Physical activity for toddlers and pre-schoolers

Physical activity should remain a high health priority in families with children aged between one and five years. Daily chances for active play lay the foundations for developing the vital physical, mental and social skills necessary for dealing with everyday situations.

From the age of one year to around five years (through the toddler and pre-school years), it is recommended that children be active for at least three hours every day. This may seem like a lot but children are naturally active and ‘on the go’, so short bursts of activity, from light (such as building or playing on the floor) through to vigorous (such as running or jumping) can be spread throughout the day.

How important is active play for one-to five-year-olds?

Active play is very important for children – a child’s job is to move freely and be active every day! The skills developed from the age of
one to five years range from learning to walk through to running and throwing a ball. In fact, at no other time in life will children learn so many physical skills.

Active play helps children to:
  • improve the health of their muscles, bones and heart
  • develop new movement skills and imagination, and learn about their bodies
  • build self-confidence and cope with stressful situations
  • enjoy being active
  • improve their communication skills, including how to solve problems and make decisions
  • learn how to interact, share, take turns and care about others.

What kinds of things can I do to help my child be active?

Young children naturally look for adventure and want to explore. The ability and development of your child will determine the types of activity and play that are suitable and enjoyable. Young children like to show adults what they can already do, as well as be challenged regularly to try new things.

Active play includes several types of activities:
  • Unstructured play is creative play that gives children the freedom to move at their own pace and decide how they will play, what they will do and where it will take place. Examples of unstructured play include dancing to music, and playing in the sandpit, at the park or with other children. ‘Rough and tumble’ play can sometimes be part of unstructured play, particularly for boys. Although boys may play differently to girls, both boys and girls need equal access to play spaces and play items.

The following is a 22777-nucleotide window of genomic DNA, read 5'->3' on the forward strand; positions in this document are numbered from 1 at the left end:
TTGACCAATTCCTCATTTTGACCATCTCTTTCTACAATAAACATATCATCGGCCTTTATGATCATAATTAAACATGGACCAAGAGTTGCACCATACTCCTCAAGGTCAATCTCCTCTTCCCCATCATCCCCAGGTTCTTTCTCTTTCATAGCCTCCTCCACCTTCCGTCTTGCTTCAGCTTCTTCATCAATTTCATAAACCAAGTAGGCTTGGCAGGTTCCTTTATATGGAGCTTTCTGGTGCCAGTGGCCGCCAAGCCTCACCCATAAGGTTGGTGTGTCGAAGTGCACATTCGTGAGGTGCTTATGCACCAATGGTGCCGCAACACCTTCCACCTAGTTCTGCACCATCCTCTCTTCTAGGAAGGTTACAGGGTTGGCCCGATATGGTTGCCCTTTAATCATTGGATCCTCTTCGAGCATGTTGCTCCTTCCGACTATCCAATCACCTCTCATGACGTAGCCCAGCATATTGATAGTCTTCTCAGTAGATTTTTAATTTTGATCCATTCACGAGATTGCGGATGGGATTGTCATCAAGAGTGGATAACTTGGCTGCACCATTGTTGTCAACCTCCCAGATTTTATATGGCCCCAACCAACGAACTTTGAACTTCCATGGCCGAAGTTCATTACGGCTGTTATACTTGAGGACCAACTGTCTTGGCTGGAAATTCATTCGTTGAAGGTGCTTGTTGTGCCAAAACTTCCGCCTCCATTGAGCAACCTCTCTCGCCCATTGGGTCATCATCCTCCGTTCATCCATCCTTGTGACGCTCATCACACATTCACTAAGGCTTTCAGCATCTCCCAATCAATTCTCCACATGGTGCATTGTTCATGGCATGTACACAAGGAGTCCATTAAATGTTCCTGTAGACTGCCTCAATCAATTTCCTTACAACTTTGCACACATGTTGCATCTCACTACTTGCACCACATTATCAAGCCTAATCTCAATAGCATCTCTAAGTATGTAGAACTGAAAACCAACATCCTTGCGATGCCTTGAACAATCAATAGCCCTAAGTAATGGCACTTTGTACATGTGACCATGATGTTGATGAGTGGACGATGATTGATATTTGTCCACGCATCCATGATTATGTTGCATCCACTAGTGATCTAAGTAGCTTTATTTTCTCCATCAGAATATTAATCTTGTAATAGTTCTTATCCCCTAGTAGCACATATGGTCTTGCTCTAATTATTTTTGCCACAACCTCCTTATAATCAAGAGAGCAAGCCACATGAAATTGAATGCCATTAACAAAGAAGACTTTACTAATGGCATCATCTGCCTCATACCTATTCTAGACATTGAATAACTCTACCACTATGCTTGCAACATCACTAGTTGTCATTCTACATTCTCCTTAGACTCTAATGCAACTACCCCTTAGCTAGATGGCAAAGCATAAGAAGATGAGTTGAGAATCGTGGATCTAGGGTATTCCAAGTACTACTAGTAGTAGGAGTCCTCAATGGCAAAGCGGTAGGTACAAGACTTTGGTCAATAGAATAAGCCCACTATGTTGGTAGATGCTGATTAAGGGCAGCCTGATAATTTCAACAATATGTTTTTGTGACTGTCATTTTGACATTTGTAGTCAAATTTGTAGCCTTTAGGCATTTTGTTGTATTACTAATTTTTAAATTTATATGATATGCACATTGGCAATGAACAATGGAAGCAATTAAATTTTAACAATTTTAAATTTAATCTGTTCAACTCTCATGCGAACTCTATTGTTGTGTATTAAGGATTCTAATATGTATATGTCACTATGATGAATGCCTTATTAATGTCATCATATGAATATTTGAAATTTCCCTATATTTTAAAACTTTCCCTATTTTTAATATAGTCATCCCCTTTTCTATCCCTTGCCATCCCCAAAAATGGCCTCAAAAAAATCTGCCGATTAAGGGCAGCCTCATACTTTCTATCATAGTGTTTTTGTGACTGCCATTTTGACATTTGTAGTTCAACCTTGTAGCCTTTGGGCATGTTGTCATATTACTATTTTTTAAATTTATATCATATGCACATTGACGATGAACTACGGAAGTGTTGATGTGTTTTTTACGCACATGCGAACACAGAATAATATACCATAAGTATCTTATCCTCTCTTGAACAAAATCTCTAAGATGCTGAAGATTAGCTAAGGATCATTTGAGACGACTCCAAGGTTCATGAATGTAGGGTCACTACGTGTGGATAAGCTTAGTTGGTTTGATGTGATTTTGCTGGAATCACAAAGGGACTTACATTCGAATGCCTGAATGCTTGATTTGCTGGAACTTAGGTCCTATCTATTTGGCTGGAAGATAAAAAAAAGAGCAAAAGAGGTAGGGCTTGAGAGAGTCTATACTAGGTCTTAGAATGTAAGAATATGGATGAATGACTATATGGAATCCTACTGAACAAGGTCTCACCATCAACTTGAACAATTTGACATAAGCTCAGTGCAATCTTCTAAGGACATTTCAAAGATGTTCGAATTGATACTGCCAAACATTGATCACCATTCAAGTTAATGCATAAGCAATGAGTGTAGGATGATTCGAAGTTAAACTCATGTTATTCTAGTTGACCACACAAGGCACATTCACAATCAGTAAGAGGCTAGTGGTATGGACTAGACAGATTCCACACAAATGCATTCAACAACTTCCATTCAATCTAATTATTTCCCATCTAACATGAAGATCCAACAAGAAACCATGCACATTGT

• Structured play is planned play that may occur at a set time and place, or need equipment. Examples include action games and songs (such as ‘Hokey Pokey’), kinder-gym, creative dancing and swimming lessons.
  • ‘Active transport’ involves using physical activity to travel – for example walking, pedalling or using a scooter. Even young children can walk or pedal for a short time, and will be capable of walking longerdistances as they get older. Try walking to and from the early childhood setting, or walking or pedalling to the local shops. For short distances, encourage children to walk rather than use a stroller. Remember to supervise children when participating in active transport.
  • Everyday physical tasks include helping with the gardening, unpacking shopping, folding clothes or tidying up play spaces. Children enjoy helping adults with many everyday tasks.
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What can I do if my child is not interested in active play?

Every child is different, and some naturally prefer quieter activities like reading or drawing. However, we all need to maintain a certain level of physical activity for good health, so here are some tips for encouraging your child to be more active:
  • Plan a variety of opportunities for your child to be active
  • throughout the day, and try to make sure the emphasis is on fun.
  • Let your child explore and make up their own activities.
  • Find an active play buddy for your child, from family or friends.
  • Give lots of praise for efforts made during active play.
  • Focus on what your child can do, not what they can’t.
  • Plan family outings and celebrations around chances for active play.
  • Make walking a part of everyday life.
  • Make active play fun and positive.
  • Be patient and provide plenty of time for your child to practise movements.
  • Be active with your child, and try to be a role model.

What are the best ways to encourage children's active play?

You do not always have to be directly involved in all of your child’s active play – safe play spaces and equipment, along with supervision, can allow children to be creative and make up their own play.